All Aboard the Trump Train, Next Stop Unity Station

As the electrified crowd awaited Ted Cruz’s speech on Wednesday night at Quicken Loans Arena, a question hung over the room: Would Ted Cruz endorse Donald Trump? Leading into the convention, Cruz had refused to offer his endorsement, citing the fact that Trump insulted his wife and his father. Yet, it felt like that night would be different. He was speaking at Trump’s convention, and he began his speech by congratulating Trump for winning the Republican nomination.

It quickly became apparent, however, that Cruz would not be offering his endorsement. As soon as the words, “Vote your conscience,” echoed in the arena, a chorus of boos and chants of “Endorse Trump” began that would not end until Cruz left the stage.

The next day, the media played this clip over and over again, casting the GOP as a divided party who still cannot come together behind their nominee. In a way that was true, as a small amount of Republicans in attendance cheered Cruz while the majority booed him. The amount of Republican elected officials and operatives who refused to attend also showed a clear division in the party. However, it seemed like the within the GOP rank and file, the party was firmly behind Trump.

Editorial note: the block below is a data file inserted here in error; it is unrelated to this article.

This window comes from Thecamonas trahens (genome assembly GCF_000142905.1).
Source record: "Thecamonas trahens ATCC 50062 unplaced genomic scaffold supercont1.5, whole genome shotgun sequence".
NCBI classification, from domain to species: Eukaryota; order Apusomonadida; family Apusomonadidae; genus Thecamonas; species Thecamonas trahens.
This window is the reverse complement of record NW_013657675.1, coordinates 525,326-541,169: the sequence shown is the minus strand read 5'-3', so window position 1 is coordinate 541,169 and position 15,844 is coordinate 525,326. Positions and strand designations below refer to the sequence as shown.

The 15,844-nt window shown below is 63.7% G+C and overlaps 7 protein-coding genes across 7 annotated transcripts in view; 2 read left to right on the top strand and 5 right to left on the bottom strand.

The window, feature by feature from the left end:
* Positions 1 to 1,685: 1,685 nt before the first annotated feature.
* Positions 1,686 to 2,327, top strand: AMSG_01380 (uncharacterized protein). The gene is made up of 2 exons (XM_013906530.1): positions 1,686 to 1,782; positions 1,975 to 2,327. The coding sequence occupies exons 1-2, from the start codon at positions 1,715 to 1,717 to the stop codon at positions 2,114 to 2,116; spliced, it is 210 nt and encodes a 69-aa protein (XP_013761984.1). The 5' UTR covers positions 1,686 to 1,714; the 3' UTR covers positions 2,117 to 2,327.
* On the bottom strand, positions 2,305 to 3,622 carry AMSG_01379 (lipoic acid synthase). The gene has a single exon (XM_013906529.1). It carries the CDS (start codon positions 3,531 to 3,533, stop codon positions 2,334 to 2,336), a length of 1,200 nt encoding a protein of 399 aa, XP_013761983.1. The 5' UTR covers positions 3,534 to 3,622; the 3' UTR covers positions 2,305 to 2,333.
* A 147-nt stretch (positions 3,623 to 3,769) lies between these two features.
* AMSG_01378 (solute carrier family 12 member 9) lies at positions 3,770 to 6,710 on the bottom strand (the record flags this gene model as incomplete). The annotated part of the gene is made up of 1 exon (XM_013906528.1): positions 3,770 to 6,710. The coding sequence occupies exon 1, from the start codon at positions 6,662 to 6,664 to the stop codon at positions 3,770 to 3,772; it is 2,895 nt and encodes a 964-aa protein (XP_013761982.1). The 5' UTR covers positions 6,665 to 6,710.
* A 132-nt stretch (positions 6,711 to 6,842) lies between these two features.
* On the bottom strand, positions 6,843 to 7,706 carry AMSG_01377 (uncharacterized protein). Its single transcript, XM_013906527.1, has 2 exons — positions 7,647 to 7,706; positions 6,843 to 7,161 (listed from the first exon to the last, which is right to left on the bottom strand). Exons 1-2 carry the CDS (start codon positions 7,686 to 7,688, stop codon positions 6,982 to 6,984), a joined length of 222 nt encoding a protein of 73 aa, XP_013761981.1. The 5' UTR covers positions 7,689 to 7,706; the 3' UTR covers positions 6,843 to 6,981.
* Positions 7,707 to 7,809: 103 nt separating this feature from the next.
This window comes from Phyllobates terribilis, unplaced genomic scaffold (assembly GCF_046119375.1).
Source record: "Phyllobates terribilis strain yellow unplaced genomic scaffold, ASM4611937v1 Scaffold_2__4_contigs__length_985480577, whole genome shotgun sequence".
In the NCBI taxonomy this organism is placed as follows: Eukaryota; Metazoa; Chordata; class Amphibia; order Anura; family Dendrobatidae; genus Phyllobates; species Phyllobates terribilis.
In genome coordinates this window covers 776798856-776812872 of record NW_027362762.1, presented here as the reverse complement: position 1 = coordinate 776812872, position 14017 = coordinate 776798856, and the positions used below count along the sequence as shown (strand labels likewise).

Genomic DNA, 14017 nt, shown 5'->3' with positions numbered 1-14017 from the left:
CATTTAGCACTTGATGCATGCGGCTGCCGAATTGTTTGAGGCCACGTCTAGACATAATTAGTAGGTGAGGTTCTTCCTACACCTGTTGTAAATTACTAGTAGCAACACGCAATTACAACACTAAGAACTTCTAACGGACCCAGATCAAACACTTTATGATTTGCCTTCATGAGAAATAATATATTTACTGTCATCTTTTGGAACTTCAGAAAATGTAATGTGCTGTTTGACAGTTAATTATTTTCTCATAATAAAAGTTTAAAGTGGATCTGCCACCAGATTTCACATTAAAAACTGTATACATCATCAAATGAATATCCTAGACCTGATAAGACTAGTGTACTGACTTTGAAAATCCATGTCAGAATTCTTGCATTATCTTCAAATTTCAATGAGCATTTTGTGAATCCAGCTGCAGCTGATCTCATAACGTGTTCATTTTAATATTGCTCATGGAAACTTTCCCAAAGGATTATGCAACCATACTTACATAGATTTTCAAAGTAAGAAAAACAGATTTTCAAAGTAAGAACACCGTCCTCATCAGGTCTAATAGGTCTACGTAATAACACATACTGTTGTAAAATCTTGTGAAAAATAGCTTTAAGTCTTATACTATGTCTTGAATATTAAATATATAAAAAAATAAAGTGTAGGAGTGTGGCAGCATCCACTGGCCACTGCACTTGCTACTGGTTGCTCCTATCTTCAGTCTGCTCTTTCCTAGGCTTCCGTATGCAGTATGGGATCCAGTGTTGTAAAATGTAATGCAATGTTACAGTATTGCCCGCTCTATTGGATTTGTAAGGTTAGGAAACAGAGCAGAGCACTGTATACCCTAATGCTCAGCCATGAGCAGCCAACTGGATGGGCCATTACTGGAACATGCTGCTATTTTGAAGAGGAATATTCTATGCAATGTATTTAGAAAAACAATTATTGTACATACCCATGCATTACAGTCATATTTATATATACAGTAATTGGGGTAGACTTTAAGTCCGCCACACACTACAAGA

After speaking with delegates from several different states, I got the impression that the majority of those in the arena saw Cruz as disrespectful and selfish. They said that he should not have spoken  at the convention and was damaging the party. Many of his former supporters I spoke with disavowed him after the convention night debacle. Now, it appears that the average Republican is starting to see why Cruz’s senate colleagues dislike him so much.

Cruz knows no boundaries in his quest to become President of the United States. Despite having lackluster charisma and an often mocked demeanor, his intelligence has carried him to this point in his career. Yet, the intelligence that Cruz seems to lack is when to strategically lose a battle so he can live to fight again. In this election, the RNC and Republican activists are working hard to bring the party together.  In general, they have been incredibly successful in doing so. In many polls, Trump is losing fewer Republicans to Clinton than Clinton is losing Democrats to Trump. At this delicate time, the RNC is calling in all of its favors and trying to force former candidates to stand by their pledge to endorse the nominee. Cruz chose the wrong place and time to stand against Trump. He flew too close to the sun and has fallen in the eyes of many GOP voters.

At the end of the day, the average GOP voter will support Trump as long as he stays on message and avoids unforced errors. While elected officials and operatives may never get on the Trump Train, they better not stand in its way. It is apparent, especially after Cruz’s stunt, that the train is stopping for no one and not afraid to leave blood on the tracks.

~Ryan Wolfe~


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